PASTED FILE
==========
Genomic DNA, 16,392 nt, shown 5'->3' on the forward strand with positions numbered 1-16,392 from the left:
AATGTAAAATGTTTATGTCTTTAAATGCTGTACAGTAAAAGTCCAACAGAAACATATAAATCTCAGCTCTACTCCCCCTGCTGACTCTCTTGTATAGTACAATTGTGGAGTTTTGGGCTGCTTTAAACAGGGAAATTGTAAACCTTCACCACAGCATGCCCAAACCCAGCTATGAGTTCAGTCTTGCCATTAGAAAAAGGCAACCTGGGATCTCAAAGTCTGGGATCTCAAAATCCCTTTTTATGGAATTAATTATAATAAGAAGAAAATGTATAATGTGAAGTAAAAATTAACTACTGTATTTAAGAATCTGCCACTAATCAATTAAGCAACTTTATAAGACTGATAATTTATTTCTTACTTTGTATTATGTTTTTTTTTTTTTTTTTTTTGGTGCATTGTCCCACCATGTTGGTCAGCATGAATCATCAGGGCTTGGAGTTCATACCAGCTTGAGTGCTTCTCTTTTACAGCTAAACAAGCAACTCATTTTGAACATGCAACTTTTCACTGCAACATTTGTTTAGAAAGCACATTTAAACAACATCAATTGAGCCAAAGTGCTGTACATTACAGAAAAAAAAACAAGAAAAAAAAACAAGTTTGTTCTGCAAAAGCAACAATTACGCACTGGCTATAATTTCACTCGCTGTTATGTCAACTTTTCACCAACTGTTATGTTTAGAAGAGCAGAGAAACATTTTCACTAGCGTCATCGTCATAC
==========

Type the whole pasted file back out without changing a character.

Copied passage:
Genomic DNA, 16,392 nt, shown 5'->3' on the forward strand with positions numbered 1-16,392 from the left:
AATGTAAAATGTTTATGTCTTTAAATGCTGTACAGTAAAAGTCCAACAGAAACATATAAATCTCAGCTCTACTCCCCCTGCTGACTCTCTTGTATAGTACAATTGTGGAGTTTTGGGCTGCTTTAAACAGGGAAATTGTAAACCTTCACCACAGCATGCCCAAACCCAGCTATGAGTTCAGTCTTGCCATTAGAAAAAGGCAACCTGGGATCTCAAAGTCTGGGATCTCAAAATCCCTTTTTATGGAATTAATTATAATAAGAAGAAAATGTATAATGTGAAGTAAAAATTAACTACTGTATTTAAGAATCTGCCACTAATCAATTAAGCAACTTTATAAGACTGATAATTTATTTCTTACTTTGTATTATGTTTTTTTTTTTTTTTTTTTTGGTGCATTGTCCCACCATGTTGGTCAGCATGAATCATCAGGGCTTGGAGTTCATACCAGCTTGAGTGCTTCTCTTTTACAGCTAAACAAGCAACTCATTTTGAACATGCAACTTTTCACTGCAACATTTGTTTAGAAAGCACATTTAAACAACATCAATTGAGCCAAAGTGCTGTACATTACAGAAAAAAAAACAAGAAAAAAAAACAAGTTTGTTCTGCAAAAGCAACAATTACGCACTGGCTATAATTTCACTCGCTGTTATGTCAACTTTTCACCAACTGTTATGTTTAGAAGAGCAGAGAAACATTTTCACTAGCGTCATCGTCATAC